Big data software to explode by 2019

Big data processing and analytical software - a key component of the Business Intelligence marketplace - is set to grow by nearly 600 per cent within four years, analysts predict.

LONDON - July 28, 2015.

A new report by tech and telecoms commentators Ovum forecasts that the big data software market will grow nearly six fold by 2019.
 
Big data software is still a relatively small section of the overall market for information management in 2015, but is predicted to increase at a Compound Annual Growth Rate of 50 per cent to 2019.
 
Its role is set to transform, to position big data analytics as a core capability for many enterprises by 2019.
 
Experts say the experimental era of big data is coming to an end, with organisations formalising their use of management software and analytics to realise their data’s expected business value.
 
Ovum says the broader market for information management software is growing at 11 per cent, annually, with business intelligence and analytics strongly contributing to growth, doubling by 2019 up from a market size of just under $16bn in 2015.
 
Self-service Business Intelligence is enabling a 'new universe' of users, they say, driving the expansion of the market thanks to a raft of cloud and mobile services opening up accessibility.
 
Data management remains the most sizeable part of the market according to Ovum's report, accounting for over 40 per cent of total spend at $24bn this year.
 
However, within this area, customer privacy remains a huge concern where the storage and processing of big data is concerned.

Furthermore, the protection of customer data privacy should be a business priority rather than an IT one, the report suggests, with secure systems in place to restrict undue access of customer data made standard.
 
The evolution of big data software is shown to be marching on with vendors continuing to produce innovative products and services every few weeks...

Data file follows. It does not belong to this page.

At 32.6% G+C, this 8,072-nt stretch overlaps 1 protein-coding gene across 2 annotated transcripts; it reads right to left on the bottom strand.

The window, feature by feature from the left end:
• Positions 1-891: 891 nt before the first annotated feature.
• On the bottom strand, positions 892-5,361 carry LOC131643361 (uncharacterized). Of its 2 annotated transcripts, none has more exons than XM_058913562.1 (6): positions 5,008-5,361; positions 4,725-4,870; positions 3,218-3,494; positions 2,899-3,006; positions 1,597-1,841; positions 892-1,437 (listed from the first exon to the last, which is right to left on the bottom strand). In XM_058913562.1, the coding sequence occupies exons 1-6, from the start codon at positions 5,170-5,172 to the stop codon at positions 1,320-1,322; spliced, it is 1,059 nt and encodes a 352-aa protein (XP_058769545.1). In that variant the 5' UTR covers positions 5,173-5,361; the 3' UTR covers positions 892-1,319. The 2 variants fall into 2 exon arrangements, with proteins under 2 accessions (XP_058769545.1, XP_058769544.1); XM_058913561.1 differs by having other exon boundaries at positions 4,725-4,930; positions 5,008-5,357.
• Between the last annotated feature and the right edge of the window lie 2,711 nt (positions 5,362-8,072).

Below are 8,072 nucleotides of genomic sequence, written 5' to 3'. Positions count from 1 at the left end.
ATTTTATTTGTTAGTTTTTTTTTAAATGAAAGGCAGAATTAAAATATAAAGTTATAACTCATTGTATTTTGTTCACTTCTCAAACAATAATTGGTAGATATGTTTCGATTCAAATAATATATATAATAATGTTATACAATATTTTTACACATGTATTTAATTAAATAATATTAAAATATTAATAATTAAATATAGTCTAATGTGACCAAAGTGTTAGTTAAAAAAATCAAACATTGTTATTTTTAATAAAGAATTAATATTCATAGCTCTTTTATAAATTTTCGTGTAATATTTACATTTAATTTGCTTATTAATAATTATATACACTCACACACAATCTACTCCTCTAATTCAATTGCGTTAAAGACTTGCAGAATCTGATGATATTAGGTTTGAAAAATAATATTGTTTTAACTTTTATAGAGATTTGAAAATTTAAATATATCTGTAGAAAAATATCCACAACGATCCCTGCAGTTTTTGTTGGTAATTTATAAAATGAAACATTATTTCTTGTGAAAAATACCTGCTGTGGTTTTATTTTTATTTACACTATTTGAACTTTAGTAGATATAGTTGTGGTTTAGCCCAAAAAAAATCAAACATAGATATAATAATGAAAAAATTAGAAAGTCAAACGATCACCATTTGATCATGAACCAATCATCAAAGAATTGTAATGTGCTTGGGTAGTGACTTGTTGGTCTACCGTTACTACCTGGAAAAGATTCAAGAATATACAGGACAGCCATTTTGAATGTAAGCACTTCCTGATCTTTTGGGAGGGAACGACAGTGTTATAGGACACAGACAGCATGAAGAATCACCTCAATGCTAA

This year has already seen major announcements from data giants IBM regarding their investment in support of the Apache Spark platform as well as from SAP and their new big data-focused release of their HANA database and platform. Oracle also added its new Big Data Discovery, Spatial and Graph capabilities to its BI platform recently.
 
Despite the advent of new technology in the big data field, generating new insights from the available data as well as getting value from them and their effective application to business problems remains the biggest challenge.
 
The second biggest challenge is finding a solution to the issue of relevance. As big data often arrives for processing in no particular order, it still, in many cases, requires vast human effort to prepare it for analysis by BI software...
 
In July, a study by data integration company Xplenty found that from 200 business intelligence professionals, a third spent between 50 to 90 per cent of their time just cleaning raw data they received.

Adrian Ashurst, CEO of Worldbox, says there remains a recurring need within Business Intelligence software for the fine tuning, updating and monitoring of the data being fed into it, if it's to provide maximum value to clients.

"There is still much that cannot be handled with these new tools," he says. "Unless these packages are specifically tuned to client needs and use only relevant data to support decisions, they cannot yet adequately provide reliable insights.

"As such," he adds, "while the BI software market is projected to grow strongly; we see equally strong demand on the horizon for experts in data cleansing and research."

The importance of both areas should not be overlooked in favour of focussing on software sales growth, Ashurst explains.

"The ongoing requirement for hands-on monitoring and manually updating data to ensure it meets acceptable levels of accuracy and relevance before using it with such software means more data/information managers will be needed. At the same time, more data researchers will be required to source data where it isn't readily available, such as from developing countries and markets."

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